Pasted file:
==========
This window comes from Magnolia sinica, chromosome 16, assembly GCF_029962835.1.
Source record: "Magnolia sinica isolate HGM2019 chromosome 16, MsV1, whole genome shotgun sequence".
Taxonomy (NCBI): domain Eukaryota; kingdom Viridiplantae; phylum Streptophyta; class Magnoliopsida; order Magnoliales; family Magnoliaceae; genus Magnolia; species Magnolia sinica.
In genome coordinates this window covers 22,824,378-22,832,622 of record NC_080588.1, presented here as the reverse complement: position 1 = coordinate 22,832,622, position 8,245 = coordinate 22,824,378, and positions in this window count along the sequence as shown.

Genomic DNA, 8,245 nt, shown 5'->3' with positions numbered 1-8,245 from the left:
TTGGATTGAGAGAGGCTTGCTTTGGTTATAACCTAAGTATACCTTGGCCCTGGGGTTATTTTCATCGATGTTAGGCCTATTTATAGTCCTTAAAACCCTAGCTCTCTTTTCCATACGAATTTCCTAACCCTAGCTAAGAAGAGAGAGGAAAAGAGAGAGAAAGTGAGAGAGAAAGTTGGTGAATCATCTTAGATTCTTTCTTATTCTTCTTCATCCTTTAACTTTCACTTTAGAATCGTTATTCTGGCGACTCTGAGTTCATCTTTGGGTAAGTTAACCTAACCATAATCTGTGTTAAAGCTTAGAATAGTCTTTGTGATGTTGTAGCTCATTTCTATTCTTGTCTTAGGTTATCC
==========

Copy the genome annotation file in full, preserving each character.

This window comes from Magnolia sinica, chromosome 16, assembly GCF_029962835.1.
Source record: "Magnolia sinica isolate HGM2019 chromosome 16, MsV1, whole genome shotgun sequence".
Taxonomy (NCBI): domain Eukaryota; kingdom Viridiplantae; phylum Streptophyta; class Magnoliopsida; order Magnoliales; family Magnoliaceae; genus Magnolia; species Magnolia sinica.
In genome coordinates this window covers 22,824,378-22,832,622 of record NC_080588.1, presented here as the reverse complement: position 1 = coordinate 22,832,622, position 8,245 = coordinate 22,824,378, and positions in this window count along the sequence as shown.

Genomic DNA, 8,245 nt, shown 5'->3' with positions numbered 1-8,245 from the left:
TTGGATTGAGAGAGGCTTGCTTTGGTTATAACCTAAGTATACCTTGGCCCTGGGGTTATTTTCATCGATGTTAGGCCTATTTATAGTCCTTAAAACCCTAGCTCTCTTTTCCATACGAATTTCCTAACCCTAGCTAAGAAGAGAGAGGAAAAGAGAGAGAAAGTGAGAGAGAAAGTTGGTGAATCATCTTAGATTCTTTCTTATTCTTCTTCATCCTTTAACTTTCACTTTAGAATCGTTATTCTGGCGACTCTGAGTTCATCTTTGGGTAAGTTAACCTAACCATAATCTGTGTTAAAGCTTAGAATAGTCTTTGTGATGTTGTAGCTCATTTCTATTCTTGTCTTAGGTTATCC